Besides serving as a research associate at CARA, Father Stephen Joseph Fichter is the Pastor of Sacred Heart Parish in Haworth, New Jersey. He obtained a Ph.L. and an S.T.B. from the Pontifical Athenaeum Regina Apostolorum in Rome, an M.S.W. from Fordham University's Graduate School of Social Service, and an M.A. and a Ph.D. in Sociology from Rutgers University.

Following in the footsteps of his well-known granduncle, the Jesuit scholar Joseph Fichter, Stephen's research interests cover all issues related to the sociology of religion, especially those that focus on clergy. His social work thesis, which described gender differences in stress among Protestant ministers, was published in Research in the Social Scientific Study of Religion. His doctoral dissertation, Shepherding in Greener Pastures, examined the causes and consequences of the dual transition of celibate Catholic priests into married Protestant ministry. A summary of his findings can be found online at America magazine.

His experience before joining CARA in 2008 includes serving as the parochial vicar of Saint Gabriel the Archangel Church in Saddle River, New Jersey, and teaching undergraduate courses in Philosophy and World Religions at Bergen Community College. More recently, he taught a graduate course in Vatican II Theology for the STEPS Program at Seton Hall University.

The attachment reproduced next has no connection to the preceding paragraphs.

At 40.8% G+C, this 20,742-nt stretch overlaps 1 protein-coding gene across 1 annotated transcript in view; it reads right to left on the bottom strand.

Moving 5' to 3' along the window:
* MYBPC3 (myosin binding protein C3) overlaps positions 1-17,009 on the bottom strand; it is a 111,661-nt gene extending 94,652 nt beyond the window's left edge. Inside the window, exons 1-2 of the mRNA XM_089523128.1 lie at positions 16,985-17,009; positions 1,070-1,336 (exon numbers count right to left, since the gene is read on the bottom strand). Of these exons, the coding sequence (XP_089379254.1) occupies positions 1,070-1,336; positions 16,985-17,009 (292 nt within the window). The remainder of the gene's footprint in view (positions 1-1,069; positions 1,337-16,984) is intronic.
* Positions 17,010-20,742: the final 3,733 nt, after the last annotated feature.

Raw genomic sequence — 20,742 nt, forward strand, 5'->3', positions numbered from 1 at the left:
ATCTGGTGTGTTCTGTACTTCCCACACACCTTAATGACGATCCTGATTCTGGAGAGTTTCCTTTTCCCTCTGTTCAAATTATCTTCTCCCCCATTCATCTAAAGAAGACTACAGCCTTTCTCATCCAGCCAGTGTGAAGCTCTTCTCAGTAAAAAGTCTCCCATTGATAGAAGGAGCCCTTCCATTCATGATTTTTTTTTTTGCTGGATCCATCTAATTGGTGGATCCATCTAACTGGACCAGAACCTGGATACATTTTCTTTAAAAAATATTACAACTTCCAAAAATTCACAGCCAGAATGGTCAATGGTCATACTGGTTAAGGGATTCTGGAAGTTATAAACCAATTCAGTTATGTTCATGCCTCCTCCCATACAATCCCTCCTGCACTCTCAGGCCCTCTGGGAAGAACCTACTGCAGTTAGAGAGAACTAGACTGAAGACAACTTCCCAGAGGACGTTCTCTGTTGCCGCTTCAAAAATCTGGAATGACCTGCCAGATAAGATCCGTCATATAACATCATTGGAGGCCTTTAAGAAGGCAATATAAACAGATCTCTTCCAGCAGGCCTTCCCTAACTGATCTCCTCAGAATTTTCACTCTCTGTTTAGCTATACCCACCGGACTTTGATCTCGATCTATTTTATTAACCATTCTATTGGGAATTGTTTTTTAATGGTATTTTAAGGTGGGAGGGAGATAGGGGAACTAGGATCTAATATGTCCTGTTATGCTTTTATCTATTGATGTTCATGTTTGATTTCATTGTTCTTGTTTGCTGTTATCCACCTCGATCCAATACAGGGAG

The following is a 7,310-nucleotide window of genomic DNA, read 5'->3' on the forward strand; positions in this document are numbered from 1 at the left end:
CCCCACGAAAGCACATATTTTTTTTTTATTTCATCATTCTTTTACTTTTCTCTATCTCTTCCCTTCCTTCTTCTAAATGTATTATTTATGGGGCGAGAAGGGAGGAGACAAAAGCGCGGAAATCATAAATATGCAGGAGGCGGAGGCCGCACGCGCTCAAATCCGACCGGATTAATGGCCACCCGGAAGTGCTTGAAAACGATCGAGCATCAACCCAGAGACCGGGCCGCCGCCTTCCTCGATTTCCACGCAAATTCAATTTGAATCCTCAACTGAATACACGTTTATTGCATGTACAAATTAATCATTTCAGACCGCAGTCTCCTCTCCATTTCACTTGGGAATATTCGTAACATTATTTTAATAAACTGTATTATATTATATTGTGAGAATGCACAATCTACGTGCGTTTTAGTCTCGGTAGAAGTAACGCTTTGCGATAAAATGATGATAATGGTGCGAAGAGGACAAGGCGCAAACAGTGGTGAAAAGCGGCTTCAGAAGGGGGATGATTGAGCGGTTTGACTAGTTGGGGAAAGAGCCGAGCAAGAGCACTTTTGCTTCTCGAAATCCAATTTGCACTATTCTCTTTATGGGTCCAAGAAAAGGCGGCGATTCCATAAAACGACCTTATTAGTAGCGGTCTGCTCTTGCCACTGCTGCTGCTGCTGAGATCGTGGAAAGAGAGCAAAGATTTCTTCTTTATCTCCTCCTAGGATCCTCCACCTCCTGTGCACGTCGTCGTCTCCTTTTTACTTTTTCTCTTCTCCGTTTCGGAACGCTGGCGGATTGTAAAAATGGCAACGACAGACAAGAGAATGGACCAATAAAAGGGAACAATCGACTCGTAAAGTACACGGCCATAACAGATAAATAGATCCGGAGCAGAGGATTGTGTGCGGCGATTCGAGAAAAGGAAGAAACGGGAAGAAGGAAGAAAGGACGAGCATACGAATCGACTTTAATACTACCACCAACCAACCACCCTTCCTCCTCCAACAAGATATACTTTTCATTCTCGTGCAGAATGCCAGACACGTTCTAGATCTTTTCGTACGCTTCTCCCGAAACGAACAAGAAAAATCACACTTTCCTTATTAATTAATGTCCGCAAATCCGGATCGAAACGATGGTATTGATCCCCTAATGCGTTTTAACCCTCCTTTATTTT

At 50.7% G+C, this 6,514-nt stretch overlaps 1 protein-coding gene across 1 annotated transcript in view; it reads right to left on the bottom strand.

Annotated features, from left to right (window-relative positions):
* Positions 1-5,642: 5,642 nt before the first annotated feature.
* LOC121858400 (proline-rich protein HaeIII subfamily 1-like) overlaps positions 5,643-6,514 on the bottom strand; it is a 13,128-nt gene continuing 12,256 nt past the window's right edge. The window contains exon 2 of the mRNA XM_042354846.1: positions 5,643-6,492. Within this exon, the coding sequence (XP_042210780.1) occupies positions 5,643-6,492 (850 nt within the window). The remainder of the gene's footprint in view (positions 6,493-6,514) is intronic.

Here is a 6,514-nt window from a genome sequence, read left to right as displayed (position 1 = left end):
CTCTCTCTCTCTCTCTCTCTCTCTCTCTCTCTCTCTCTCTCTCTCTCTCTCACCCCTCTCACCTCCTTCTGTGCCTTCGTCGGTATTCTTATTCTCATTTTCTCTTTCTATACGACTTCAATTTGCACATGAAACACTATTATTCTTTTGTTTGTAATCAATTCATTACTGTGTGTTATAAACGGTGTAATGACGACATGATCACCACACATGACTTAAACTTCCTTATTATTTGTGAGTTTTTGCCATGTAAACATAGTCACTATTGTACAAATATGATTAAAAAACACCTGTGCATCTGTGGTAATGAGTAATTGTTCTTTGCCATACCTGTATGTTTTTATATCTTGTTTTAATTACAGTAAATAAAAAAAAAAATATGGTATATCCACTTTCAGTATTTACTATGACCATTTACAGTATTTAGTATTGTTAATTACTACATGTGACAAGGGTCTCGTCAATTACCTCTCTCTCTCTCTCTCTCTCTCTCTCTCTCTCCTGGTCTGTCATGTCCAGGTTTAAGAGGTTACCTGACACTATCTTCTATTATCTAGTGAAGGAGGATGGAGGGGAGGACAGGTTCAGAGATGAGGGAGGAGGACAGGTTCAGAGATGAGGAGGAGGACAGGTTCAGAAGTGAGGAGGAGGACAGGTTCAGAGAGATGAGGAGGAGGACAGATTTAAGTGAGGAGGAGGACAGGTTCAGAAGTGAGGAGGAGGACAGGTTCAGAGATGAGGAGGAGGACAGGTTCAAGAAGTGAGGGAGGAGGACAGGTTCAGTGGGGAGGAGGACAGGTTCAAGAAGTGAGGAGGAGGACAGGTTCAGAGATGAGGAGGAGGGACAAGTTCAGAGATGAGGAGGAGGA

While studying in Europe for almost twelve years, he learned to speak Spanish and Italian, and held various administrative posts including chief financial officer and vice rector of two seminaries.

At CARA, Father Stephen has continued to specialize in clergy research, placing his sociological skills at the service of the Catholic Church and her bishops. In coordination with the National Organization for Continuing Education for Roman Catholic Clergy (NOCERCC), he has worked on several Cultivating Unity projects for dioceses throughout the United States. He is currently engaged in a study on the needs, interests, beliefs, and practices of priests in America today. This study, commissioned by the National Federation of Priests Councils (NFPC), is the fourth in a series of studies on priestly life and ministry that began in the 1970s.



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